42. D. N. Moriasi, J. G. Arnold, M. W. Van Liew, R. L. Bingner, R. D. Harmel, and T. L. Veith, “Model evaluation guidelines for systematic quantification of accuracy in watershed simulations,” Transactions of the ASABE, vol. 50, no. 3, pp. 885–900, 2007. View at: Publisher Site | Google Scholar
  43. W. Liang, D. Bai, F. Wang et al., “Quantifying the impacts of climate change and ecological restoration on streamflow changes based on a Budyko hydrological model in China's Loess Plateau,” Water Resources Research, vol. 51, no. 8, pp. 6500–6519, 2015. View at: Publisher Site | Google Scholar
  44. C. Li, J. Qi, L. Yang et al., “Regional vegetation dynamics and its response to climate change—A case study in the Tao River Basin in Northwestern China,” Environmental Research Letters, vol. 9, no. 12, Article ID 125003, 2014. View at: Publisher Site | Google Scholar
  45. Y. F. Zhang, D. X. Guan, C. J. Jin, A. Z.Wang, J. B. Wu, and F. H. Yuan, “Analysis of impacts of climate variability and human activity on streamflow for a river basin in Northeast China,” Journal of Hydrology, vol. 410, no. 3-4, pp. 239–247, 2011. View at: Publisher Site | Google Scholar
  46. L. Zhang, Z. Nan, Y. Xu, and S. Li, “Hydrological impacts of land use change and climate variability in the headwater region of the Heihe River Basin, northwest China,” PLoS ONE, vol. 11, no. 6, Article ID e0158394, 2016. View at: Publisher Site | Google Scholar
  47. L. Zhang, Z. Nan, W. Yu, and Y. Ge, “Modeling land-use and land-cover change and hydrological responses under consistent Climate change scenarios in the Heihe River Basin, China,” Water Resources Management, vol. 29, no. 13, pp. 4701–4717, 2015. View at: Publisher Site | Google Scholar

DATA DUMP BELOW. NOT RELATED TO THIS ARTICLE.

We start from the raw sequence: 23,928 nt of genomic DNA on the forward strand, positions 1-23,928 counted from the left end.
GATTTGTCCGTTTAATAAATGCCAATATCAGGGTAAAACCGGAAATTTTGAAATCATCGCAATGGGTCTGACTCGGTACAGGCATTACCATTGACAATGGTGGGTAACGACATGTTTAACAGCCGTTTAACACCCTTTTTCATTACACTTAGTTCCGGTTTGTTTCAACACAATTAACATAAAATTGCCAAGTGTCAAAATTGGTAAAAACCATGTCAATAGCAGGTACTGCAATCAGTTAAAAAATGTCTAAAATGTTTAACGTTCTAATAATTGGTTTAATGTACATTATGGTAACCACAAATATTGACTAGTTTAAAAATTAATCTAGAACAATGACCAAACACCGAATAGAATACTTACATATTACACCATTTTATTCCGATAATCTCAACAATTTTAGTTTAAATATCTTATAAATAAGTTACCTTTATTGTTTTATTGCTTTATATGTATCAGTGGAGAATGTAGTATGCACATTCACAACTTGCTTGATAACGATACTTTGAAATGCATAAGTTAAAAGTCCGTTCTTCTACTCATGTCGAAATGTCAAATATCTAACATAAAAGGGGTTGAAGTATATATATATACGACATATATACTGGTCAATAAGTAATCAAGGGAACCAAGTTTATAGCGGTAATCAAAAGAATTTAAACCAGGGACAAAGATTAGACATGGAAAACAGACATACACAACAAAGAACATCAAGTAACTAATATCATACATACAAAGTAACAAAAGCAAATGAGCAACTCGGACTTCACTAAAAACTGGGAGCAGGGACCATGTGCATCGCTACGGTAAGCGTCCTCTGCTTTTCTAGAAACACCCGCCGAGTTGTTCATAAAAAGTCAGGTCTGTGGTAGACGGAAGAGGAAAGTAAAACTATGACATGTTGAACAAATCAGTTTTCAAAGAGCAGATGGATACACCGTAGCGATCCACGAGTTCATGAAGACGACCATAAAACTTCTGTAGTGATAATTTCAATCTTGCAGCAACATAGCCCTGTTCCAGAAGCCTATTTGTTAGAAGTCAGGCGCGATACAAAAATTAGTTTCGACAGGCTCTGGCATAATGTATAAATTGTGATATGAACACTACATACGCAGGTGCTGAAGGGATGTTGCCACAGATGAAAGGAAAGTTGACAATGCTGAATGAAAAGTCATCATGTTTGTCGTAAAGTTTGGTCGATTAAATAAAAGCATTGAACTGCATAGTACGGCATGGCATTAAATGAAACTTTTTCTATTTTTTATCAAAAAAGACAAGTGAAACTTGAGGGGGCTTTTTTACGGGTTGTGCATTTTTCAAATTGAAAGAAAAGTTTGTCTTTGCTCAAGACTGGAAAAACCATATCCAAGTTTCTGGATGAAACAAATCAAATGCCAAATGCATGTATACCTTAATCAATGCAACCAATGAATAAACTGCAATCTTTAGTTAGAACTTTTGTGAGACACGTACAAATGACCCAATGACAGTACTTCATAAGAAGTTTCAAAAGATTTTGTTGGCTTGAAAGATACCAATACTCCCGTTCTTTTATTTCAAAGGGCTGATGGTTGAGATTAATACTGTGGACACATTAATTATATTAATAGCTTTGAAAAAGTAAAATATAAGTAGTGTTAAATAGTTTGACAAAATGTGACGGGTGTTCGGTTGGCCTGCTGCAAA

48. A. Zhang, W. Liu, Z. Yin, G. Fu, and C. Zheng, “How will climate change affect the water availability in the Heihe River Basin, Northwest China?” Journal of Hydrometeorology, vol. 17, no. 5, pp. 1517–1542, 2016. View at: Publisher Site | Google Scholar
  49. F. Tian, Y. H. Lü, B. J. Fu et al., “Challenge of vegetation greening on water resources sustainability: insights from a modeling-based analysis in Northwest China,” Hydrological Processes, vol. 31, no. 7, pp. 1469–1478, 2017. View at: Publisher Site | Google Scholar

Copyright © 2017 Linshan Yang et al. This is an open access article distributed under the Creative Commons Attribution License, which permits unrestricted use, distribution, and reproduction in any medium, provided the original work is properly cited.

More related articles

 PDF Download Citation Citation
 Download other formatsMore
 Order printed copiesOrder

Related articles